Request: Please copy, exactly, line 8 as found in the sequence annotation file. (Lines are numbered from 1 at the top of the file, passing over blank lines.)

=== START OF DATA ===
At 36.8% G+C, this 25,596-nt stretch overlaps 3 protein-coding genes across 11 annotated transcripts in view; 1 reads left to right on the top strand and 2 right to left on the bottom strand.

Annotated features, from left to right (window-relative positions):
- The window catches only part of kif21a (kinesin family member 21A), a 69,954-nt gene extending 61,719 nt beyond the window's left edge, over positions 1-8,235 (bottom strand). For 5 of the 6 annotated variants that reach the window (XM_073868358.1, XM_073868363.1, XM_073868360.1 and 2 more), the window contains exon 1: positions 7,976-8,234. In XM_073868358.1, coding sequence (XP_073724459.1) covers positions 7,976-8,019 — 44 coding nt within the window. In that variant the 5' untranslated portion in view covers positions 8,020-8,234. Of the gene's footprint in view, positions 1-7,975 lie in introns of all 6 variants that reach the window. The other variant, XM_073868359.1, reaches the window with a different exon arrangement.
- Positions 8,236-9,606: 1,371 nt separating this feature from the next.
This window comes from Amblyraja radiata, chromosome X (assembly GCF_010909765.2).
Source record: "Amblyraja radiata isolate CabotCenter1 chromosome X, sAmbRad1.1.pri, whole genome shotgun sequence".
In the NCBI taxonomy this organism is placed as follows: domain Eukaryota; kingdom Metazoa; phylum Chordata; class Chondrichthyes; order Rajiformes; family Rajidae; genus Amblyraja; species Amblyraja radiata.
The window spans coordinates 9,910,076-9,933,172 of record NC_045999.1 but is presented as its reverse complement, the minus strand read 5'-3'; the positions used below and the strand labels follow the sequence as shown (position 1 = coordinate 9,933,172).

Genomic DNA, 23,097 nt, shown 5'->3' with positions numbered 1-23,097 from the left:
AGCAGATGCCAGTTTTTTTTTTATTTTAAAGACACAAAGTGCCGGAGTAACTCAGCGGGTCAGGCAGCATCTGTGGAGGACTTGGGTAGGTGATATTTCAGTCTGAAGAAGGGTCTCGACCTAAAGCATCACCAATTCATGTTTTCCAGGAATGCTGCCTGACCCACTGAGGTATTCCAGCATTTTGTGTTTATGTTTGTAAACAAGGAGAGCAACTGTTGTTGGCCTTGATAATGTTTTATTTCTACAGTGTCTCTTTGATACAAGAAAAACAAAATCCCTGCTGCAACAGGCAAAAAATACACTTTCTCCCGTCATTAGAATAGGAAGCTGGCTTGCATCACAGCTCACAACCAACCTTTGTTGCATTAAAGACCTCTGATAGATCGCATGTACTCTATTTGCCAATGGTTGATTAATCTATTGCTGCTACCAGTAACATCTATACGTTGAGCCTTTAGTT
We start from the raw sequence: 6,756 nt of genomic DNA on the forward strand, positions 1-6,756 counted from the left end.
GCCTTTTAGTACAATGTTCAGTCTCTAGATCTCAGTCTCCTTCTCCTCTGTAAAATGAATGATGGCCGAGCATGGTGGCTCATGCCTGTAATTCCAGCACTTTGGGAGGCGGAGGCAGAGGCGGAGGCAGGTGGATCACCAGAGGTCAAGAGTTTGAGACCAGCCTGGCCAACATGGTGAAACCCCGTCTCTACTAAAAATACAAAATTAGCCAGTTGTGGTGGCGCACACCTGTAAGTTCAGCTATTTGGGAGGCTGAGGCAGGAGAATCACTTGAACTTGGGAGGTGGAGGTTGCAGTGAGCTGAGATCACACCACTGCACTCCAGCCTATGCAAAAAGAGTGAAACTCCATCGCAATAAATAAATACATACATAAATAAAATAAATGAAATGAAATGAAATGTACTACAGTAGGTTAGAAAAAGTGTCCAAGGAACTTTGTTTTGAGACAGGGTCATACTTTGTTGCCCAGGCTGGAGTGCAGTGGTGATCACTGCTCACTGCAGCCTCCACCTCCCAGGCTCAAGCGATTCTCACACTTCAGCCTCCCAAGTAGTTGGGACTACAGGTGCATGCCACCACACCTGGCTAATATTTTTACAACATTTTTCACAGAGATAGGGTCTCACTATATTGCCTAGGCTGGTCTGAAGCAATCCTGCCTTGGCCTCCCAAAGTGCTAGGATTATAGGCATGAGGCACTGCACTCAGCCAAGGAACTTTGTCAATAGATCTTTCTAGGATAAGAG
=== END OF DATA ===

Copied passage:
The window spans coordinates 9,910,076-9,933,172 of record NC_045999.1 but is presented as its reverse complement, the minus strand read 5'-3'; the positions used below and the strand labels follow the sequence as shown (position 1 = coordinate 9,933,172).